The one thumb, one eyeball test was proposed by Luke during the design of “Polar”, an app designed to create photo polls and allow voting on them. The objective was that a user should be able to create a new poll in less than a minute using only one thumb to do so.

The results were impressive: Luke’s team delivered a process so simple that most users could deliver a new poll in thirty seconds. They also tested whether voice input could deliver a faster experience, and concluded that it wasn’t any significant amount faster than the one thumb input process. (Note: This may be because users are more familiar with one thumb input processes than voice input processes and the efficiencies might improve as voice input becomes a more widely used form of interaction with smartphones).

User experience designers may find that the one thumb, one eyeball test is a great way to conduct simple usability research for mobile apps and mobile websites. Certainly, it will not be an expensive test to conduct and may appeal to even the smallest design/development teams on the tightest budgets.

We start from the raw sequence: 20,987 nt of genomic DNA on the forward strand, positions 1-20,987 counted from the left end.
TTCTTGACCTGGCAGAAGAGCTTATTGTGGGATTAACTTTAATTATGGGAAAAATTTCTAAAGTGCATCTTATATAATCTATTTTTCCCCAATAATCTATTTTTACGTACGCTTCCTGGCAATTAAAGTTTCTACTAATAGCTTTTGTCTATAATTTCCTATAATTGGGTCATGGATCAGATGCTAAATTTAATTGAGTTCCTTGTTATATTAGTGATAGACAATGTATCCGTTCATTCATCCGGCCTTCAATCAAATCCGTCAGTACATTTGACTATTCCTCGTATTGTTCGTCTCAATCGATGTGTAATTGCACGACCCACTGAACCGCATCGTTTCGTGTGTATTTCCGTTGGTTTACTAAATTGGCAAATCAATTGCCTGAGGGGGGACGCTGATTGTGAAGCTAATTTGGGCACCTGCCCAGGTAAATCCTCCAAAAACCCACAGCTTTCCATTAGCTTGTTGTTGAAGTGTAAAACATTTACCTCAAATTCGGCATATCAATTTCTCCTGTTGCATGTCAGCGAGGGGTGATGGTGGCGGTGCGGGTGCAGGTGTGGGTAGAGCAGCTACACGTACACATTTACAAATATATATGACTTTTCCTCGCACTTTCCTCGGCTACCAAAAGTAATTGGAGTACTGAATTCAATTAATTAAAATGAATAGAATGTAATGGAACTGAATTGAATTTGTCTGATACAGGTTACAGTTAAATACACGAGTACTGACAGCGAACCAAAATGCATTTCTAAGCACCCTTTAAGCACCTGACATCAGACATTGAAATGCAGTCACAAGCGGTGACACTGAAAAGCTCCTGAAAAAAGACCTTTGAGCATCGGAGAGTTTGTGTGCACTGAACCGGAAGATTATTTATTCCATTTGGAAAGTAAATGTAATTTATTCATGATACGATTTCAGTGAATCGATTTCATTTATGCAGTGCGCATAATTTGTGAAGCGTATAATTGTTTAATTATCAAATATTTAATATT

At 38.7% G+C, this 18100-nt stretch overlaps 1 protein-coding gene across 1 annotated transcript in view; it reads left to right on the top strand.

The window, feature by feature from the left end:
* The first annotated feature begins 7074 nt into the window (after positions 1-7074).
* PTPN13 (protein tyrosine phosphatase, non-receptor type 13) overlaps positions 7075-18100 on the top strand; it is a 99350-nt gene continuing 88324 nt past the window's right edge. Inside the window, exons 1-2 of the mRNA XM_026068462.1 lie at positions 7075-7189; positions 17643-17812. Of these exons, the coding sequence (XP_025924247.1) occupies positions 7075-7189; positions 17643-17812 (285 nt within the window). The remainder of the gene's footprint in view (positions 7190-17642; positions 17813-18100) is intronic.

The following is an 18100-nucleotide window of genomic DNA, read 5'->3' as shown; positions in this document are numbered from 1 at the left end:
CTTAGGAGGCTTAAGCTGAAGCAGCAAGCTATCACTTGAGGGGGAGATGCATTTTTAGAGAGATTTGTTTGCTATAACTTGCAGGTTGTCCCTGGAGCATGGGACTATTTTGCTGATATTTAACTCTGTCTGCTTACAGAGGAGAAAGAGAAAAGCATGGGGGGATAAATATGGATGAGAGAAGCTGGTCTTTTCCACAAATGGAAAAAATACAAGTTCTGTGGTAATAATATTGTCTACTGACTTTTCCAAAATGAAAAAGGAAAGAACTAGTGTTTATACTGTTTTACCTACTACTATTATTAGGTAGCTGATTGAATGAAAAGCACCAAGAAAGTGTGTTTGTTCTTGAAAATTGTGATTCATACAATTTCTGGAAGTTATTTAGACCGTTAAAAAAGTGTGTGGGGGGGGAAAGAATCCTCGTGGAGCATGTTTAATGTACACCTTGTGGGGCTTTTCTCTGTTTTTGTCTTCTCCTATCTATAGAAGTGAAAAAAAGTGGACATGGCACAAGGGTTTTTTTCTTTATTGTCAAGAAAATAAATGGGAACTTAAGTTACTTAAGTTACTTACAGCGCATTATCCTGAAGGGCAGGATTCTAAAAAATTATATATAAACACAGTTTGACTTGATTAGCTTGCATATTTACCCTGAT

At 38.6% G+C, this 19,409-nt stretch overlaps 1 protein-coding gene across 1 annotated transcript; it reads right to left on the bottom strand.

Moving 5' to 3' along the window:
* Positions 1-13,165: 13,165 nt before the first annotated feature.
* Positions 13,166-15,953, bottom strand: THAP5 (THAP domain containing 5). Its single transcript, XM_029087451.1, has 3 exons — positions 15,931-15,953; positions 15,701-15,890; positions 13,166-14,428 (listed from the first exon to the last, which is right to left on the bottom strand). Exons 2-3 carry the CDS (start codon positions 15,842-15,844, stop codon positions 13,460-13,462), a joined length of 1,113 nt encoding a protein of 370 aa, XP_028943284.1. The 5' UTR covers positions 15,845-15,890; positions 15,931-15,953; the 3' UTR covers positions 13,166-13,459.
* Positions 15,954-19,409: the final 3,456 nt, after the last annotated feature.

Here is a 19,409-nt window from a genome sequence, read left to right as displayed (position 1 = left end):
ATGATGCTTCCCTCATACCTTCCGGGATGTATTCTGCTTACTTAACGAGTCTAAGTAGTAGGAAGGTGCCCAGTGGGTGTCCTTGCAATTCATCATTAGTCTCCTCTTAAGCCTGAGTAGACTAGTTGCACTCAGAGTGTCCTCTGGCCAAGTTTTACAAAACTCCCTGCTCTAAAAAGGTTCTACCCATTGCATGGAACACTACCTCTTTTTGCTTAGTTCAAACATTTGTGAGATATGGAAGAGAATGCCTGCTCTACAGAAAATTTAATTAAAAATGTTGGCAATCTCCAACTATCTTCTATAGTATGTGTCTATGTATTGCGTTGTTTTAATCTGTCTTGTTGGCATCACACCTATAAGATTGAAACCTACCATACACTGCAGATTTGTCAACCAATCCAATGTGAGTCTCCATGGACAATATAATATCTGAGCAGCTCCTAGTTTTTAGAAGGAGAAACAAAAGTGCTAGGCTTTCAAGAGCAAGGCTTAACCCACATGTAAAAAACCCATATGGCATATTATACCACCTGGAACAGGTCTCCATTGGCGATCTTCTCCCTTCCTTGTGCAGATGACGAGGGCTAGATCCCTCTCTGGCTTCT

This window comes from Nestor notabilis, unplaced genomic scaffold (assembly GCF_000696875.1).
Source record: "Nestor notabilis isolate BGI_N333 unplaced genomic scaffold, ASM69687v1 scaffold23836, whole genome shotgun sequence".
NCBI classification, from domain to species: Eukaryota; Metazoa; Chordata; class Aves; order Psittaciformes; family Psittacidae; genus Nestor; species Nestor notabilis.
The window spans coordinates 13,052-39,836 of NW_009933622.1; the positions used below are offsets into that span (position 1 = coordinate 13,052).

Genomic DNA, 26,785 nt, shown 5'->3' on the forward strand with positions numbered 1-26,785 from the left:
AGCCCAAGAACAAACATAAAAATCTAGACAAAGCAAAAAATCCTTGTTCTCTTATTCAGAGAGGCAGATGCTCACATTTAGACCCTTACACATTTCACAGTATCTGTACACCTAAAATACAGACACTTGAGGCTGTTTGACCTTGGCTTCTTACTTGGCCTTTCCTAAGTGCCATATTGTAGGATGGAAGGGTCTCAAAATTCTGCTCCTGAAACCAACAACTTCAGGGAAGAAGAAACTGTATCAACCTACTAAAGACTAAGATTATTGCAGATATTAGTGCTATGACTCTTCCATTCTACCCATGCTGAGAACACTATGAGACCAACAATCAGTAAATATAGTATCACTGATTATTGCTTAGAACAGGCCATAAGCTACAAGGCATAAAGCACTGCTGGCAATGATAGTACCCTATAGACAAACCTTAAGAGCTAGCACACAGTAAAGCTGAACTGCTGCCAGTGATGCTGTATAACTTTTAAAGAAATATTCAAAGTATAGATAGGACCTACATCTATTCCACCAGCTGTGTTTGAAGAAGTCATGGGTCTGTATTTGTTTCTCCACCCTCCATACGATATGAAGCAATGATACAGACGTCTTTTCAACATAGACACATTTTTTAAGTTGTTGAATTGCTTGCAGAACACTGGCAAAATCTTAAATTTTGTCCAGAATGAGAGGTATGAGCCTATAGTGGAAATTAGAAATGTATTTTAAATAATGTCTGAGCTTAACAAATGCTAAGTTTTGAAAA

Author/Copyright holder: Pixabay. Copyright terms and licence: Free to Use.

The Take Away

Mobile app and web use is very different from the desktop. Users face a variety of different situations throughout the course of the day and in order to deliver a high-quality user experience, designers need to optimize the interaction with their products to enable the highest chances of user acceptance. The one thumb, one eyeball test is a simple measure to see if the design delivers this simplicity of interaction.


A very interesting and detailed breakdown of mobile usage can be found on the ThinSlices site here.

Harvard Business Review examines how mobiles are used in terms of activities conducted here.

Luke Wroblewski’s original piece and a great video of the test in action can be found on his blog here.

Hero Image: Author/Copyright holder: Nicolas Nova. Copyright terms and licence: CC BY-NC 2.0